this particular list accentuates and celebrates it.
Can you imagine a similar piece writing about the woes of
Terminal Cancer or Business Failure or Having An Autistic
people who are actually suffering don't write this way.
As to the rest of this piece: I find several of the viewpoints commendable, but you're conflating them by interpreting this list as 'self-serving bigotry'. The problems of generalisations, pity and lack of understanding really don't need to have anything to do with this list. Only the author can tell.
John Scalzi is not reflecting on his own experiences. He is just as privileged as you or I; he is merely claiming to be so much more aware of poverty that he has the authority to emotionally define it.
Which is not to say that he isn't doing well for himself now, and it's hardly surprising that this wouldn't feature prominently in his "brief bio".
In the original post, he described not being able to scrape together $300 for a test to go to college at all, and "not taking the job because you can’t find someone you trust to watch your kids". Sounds like exaggeration to me.
I still don't think he's writing from experience. He went to a high school he liked, a nice out of state college, and got a nice job. Just like the rest of us. He hasn't had to "try to think of a way to make the kids understand that the box [of Raisin Bran] has to last." Maybe his parents or friends did. Or maybe it's exaggerated and mythologized.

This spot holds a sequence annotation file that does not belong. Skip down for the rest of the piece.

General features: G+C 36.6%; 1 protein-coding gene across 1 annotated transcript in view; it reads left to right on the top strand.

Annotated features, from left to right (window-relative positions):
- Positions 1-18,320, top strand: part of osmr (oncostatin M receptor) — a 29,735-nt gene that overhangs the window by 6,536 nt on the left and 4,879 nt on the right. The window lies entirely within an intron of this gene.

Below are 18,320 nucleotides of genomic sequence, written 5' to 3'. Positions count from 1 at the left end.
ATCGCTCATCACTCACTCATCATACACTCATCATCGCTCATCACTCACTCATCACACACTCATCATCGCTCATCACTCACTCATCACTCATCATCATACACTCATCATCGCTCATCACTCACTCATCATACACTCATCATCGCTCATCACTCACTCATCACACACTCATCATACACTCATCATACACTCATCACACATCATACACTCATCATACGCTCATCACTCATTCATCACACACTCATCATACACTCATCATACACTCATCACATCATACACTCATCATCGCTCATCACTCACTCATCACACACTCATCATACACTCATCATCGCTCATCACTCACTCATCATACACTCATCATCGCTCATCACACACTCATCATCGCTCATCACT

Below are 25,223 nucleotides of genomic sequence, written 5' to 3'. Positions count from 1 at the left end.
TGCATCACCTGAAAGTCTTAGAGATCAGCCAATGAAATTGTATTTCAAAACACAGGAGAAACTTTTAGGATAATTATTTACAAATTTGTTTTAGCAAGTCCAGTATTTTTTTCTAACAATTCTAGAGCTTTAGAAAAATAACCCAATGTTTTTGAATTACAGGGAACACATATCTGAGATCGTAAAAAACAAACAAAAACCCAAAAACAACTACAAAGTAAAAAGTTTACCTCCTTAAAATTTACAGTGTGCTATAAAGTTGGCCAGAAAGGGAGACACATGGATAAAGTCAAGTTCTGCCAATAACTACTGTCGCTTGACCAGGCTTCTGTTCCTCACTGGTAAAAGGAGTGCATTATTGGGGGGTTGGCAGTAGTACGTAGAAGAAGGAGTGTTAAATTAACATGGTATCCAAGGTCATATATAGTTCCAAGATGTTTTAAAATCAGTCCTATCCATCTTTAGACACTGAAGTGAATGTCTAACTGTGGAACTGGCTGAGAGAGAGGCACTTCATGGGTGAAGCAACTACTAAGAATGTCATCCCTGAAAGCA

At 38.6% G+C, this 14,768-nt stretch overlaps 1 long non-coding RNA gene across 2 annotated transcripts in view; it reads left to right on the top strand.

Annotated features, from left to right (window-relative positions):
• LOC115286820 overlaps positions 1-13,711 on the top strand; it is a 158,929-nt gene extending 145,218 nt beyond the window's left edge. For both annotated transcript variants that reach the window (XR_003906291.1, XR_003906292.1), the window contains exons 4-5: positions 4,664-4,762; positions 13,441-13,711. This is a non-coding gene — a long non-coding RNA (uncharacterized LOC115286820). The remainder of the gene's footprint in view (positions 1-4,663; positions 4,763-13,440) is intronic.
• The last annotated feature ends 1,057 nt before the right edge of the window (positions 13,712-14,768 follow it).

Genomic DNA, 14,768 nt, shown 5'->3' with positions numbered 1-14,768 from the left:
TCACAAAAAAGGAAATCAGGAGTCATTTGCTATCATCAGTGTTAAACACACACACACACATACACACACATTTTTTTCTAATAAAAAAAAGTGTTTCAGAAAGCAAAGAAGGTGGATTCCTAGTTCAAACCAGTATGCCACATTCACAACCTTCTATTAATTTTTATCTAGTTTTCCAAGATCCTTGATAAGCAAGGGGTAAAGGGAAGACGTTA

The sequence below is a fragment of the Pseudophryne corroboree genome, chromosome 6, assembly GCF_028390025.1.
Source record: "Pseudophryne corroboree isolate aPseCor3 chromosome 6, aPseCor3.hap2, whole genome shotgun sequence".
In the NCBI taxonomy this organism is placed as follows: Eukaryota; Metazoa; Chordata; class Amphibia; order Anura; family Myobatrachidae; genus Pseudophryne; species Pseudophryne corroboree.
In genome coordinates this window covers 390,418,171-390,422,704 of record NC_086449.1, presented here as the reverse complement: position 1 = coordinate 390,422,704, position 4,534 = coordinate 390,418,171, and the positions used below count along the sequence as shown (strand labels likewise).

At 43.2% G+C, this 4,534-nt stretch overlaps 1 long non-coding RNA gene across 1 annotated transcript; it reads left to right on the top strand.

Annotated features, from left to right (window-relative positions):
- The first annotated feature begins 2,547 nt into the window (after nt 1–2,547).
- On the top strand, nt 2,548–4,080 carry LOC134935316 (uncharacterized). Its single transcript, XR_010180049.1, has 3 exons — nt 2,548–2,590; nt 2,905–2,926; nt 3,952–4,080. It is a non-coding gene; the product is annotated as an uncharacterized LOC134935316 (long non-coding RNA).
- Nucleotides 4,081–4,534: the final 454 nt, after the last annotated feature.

I'd rather access the reality of poverty through reason than emotion. Practical compassion for the people I know personally (and he is not the only one with friends and family who are poor!); statistics for communities and definitions and trends.
Minor correction: the $300 for college story is from a person called Soni in the comments, not in the original blog post. The bit about not taking a job, I can easily see being observation of his parents; that's how I interpreted a lot of the items in the list, as things he saw his family go through as he grew up. He himself has obviously done pretty good, but that's not to say he couldn't have shared at least parts of these experiences.
In general I agree with the superiority of reason over emotion; but there are a lot of people out there who can't be reached easily through reason, for whom statistics just sit there, meaningless. I think it's useful to have these emotional appeals out there, as it hits at a different level.
John Scalzi is not reflecting on his own experiences.